And this is why I called this such a “big” idea before, because notwithstanding all the logistical complications involved here (who qualifies for public financing? is it only major party candidates or all parties and all primary challengers? and then how do we keep the money from creeping back into the system once we’ve got it out? because it will! capital is wily like that!) accomplishing these goals would mean not merely legislative measures but constitutional ones (like reversing Citizens United, for starters), and this of course requires passing bills and ratifying amendments and, by necessity, fielding hundreds of candidates across all levels of government to ensure these measures actually have a chance of getting enacted. And I have no idea how something like that gets done!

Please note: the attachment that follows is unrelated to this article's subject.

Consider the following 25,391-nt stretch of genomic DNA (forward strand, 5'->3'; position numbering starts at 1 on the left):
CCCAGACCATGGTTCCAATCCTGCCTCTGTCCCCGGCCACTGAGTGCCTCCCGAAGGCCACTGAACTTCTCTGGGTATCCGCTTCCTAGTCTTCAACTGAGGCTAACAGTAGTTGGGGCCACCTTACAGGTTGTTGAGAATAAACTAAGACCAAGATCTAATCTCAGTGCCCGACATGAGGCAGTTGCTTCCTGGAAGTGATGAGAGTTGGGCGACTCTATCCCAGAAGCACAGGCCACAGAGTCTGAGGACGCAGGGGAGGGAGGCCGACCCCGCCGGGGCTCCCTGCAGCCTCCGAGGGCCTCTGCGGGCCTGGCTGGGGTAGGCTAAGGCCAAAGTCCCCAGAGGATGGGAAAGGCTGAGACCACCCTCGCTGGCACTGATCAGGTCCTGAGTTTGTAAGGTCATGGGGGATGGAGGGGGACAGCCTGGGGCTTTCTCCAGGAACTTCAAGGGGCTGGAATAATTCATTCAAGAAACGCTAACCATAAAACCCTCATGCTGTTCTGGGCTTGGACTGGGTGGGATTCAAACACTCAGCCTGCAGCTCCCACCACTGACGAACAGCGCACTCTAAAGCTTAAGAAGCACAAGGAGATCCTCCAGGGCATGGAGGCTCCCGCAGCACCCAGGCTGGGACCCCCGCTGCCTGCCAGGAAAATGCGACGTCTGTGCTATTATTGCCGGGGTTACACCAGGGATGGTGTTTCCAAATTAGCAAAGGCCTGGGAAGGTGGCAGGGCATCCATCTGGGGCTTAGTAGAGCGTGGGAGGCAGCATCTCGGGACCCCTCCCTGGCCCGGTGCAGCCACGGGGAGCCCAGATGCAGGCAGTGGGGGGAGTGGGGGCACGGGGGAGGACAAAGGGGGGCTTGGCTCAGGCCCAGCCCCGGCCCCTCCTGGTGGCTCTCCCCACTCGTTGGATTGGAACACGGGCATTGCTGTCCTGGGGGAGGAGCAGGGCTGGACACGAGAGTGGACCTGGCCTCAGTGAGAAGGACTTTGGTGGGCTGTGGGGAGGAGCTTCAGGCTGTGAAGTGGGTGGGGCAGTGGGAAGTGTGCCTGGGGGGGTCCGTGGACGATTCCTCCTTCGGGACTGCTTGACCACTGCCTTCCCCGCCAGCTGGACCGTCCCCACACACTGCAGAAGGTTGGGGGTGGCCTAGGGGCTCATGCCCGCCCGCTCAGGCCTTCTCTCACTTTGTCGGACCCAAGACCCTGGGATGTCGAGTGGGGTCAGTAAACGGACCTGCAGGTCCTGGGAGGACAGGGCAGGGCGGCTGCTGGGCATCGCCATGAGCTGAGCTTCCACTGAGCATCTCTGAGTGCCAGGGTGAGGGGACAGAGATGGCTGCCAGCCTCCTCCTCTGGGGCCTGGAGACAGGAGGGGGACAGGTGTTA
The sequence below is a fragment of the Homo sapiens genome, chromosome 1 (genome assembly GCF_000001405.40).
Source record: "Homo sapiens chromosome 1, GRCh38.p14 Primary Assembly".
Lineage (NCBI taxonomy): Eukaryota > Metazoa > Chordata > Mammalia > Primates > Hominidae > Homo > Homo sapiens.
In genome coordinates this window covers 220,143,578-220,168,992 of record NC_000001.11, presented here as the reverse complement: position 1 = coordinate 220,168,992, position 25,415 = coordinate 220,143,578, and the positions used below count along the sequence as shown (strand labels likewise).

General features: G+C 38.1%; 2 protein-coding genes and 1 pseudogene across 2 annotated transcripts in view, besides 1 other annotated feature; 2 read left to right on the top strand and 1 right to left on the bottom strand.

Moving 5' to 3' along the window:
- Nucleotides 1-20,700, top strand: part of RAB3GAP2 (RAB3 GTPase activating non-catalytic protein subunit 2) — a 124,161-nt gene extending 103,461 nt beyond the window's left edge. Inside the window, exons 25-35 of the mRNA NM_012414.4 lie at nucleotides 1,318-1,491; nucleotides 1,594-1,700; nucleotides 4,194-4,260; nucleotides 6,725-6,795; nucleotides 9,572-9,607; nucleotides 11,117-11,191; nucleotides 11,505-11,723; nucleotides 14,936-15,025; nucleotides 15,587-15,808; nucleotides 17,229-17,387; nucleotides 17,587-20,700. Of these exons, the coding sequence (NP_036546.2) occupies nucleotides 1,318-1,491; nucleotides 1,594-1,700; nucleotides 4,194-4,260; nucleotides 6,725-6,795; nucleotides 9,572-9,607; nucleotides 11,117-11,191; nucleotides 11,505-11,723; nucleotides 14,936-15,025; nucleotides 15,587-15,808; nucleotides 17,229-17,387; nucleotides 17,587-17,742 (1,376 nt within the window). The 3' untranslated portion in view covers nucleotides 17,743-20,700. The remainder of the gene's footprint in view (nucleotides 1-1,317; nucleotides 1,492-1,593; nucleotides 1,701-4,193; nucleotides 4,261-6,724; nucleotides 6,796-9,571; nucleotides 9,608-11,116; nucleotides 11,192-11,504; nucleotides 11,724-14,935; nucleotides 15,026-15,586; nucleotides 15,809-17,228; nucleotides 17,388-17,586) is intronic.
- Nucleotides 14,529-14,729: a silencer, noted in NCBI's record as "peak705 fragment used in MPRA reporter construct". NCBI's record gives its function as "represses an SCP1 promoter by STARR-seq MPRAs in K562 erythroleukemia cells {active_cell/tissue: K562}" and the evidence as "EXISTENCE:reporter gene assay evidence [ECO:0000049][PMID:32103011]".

But what I do know is that it would mean setting all the childish bullshit aside. It would mean being grown-up enough to sit down and talk to people we’re not necessarily comfortable having as much in common with as we do. It would mean dropping the name-calling, whether it be the coastal metropolitan condescension towards middle America or the middle American victimization schtick against coastal metropolitan elites. It would mean not wasting our time reblogging wearethe99percent and arguing about whose anxieties or debts or financial conditions are somehow more or less legitimate than our own and agreeing instead that right now all of us are pretty well fucked, and that the only way out is to remember that we’re all fucked equally, and together.